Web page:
I think it is easier for single people to travel alone (than those normally part of a couple traveling solo). I LIKE and am used to my own company. For me to eat dinner at a nice restaurant solo is no big deal, and certainly won't be the 1st or last time it happens.

Another perk of traveling alone (male or female) is you have no one to compromise or argue with. I do exactly as I want. Heaven forbid you take the wrong train, get lost, take the vaporetto in the opposite direction, whatever. You fix it yourself. Or you find a cafe and drink some wine. No blame. I am ENDLESSLY amused eavesdropping on couples fighting and blaming each other about the silliest little things when they travel together.
 
Old May 6th, 2002, 03:54 PM
  #32  
Jim Rosenberg
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I travel both ways and both have their unique qualities. For me, traveling alone is a far more introspective experience. I take in more of my surroundings and observe more. It is easy enough to meet people, if one so chooses. I can waste time on something that may not turn out to be too exciting, since I'm not wasting anyone else's time with it. There are no compromises to make. Interactions with other people take on a different significance when a person is alone, since one is focused entirely on the interaction vs. dividing it with a companion. If I want to concentrate on something like getting some great photos, going alone is definitely the very best way to go. On the other hand, it is a lot of fun to be able to share experiences, too. Traveling alone may represent a more substantial barrier to most women than it would for many men (I'm in a poor position to evaluate that.) But to me, it speaks volumes about those who enrich their lives that way! (I LOVED Lynn's post!)
 
Old May 6th, 2002, 04:08 PM
  #33  
Georg
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I agree with you all. I still remember to this day the places I have skipped or been rushed through because my traveling companions weren't interested.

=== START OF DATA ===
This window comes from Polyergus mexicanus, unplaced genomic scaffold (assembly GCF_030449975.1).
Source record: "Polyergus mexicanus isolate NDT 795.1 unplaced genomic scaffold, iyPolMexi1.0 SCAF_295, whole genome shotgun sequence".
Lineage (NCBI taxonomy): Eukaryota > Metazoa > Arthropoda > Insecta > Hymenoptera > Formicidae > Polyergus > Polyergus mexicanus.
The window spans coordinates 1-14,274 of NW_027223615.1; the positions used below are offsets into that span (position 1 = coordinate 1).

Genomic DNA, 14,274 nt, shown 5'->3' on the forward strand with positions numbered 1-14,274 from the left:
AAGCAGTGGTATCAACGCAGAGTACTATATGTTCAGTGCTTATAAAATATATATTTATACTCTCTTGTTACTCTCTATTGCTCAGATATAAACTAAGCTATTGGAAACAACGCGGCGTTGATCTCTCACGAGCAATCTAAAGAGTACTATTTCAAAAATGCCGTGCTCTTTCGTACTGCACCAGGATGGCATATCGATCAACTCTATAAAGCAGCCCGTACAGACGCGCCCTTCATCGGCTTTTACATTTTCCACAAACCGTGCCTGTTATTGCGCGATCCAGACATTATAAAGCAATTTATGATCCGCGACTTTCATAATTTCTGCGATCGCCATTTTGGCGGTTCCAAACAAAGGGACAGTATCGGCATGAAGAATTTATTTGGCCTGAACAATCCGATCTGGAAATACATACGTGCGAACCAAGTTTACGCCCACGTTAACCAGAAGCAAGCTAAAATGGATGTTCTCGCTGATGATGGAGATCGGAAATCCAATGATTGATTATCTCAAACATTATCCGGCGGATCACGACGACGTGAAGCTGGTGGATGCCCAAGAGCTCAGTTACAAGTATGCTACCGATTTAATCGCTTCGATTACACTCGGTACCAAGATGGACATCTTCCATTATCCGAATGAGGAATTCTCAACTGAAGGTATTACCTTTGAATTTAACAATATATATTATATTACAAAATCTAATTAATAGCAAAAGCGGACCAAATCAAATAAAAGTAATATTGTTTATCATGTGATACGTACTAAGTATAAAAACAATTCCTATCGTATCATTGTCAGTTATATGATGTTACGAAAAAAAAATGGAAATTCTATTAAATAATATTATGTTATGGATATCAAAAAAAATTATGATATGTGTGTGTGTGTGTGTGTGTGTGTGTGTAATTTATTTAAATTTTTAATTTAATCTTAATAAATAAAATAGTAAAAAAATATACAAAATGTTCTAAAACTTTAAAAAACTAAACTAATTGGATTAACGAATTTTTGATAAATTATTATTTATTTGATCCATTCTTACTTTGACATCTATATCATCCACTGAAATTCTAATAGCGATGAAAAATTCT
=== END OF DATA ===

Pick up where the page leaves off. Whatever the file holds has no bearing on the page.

On one hand it is nice to share things with and have an extra pair of eyes for signs, etc., especially at the train stations. On the other hand it is nice to come and go and stop and eat and sleep and sightsee when I please.
 
Old May 6th, 2002, 05:03 PM
  #34  
Wondering
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Luanne -

Are you saying that your friends wouldn't even travel with other single friends, but would only travel with a husband, and now that they are widowed or divorced, have simply given up travel?
 
Old May 6th, 2002, 06:50 PM
  #35  
rand
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Reading these inspiring posts raises a big question to me.
The question is, for how long do you travel on your own.
I am half of a couple that travels ridiculously well together because we are both capable of laughing at ourselves over the mistakes we make.
I do travel on my own every year (but not to Europe), because for some reason my wife does not enjoy riding on the back of a motorbike through the rain to pitch a tent in the mud for bedtime. Since I am used to being part of a couple, I find that talking to myself becomes boring after a few days, and I start to miss the companionship.
I am wondering if those who live alone are able to travel alone for longer periods. Also what is the added stress if any of travelling alone in a country where communication with locals is limited to 'phrasebookology'.
 
Old May 6th, 2002, 07:03 PM
  #36  
Greta2
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As a female scuba diver without scuba diving friends I sometimes travel for diving alone. Its either go it alone or don't go at all. I don't want to drag a non-diving friend with when I will be gone for about 5 hours or more a day on the dive boat. Ya it gets a little boring at night but I enjoy the peace and time to myself.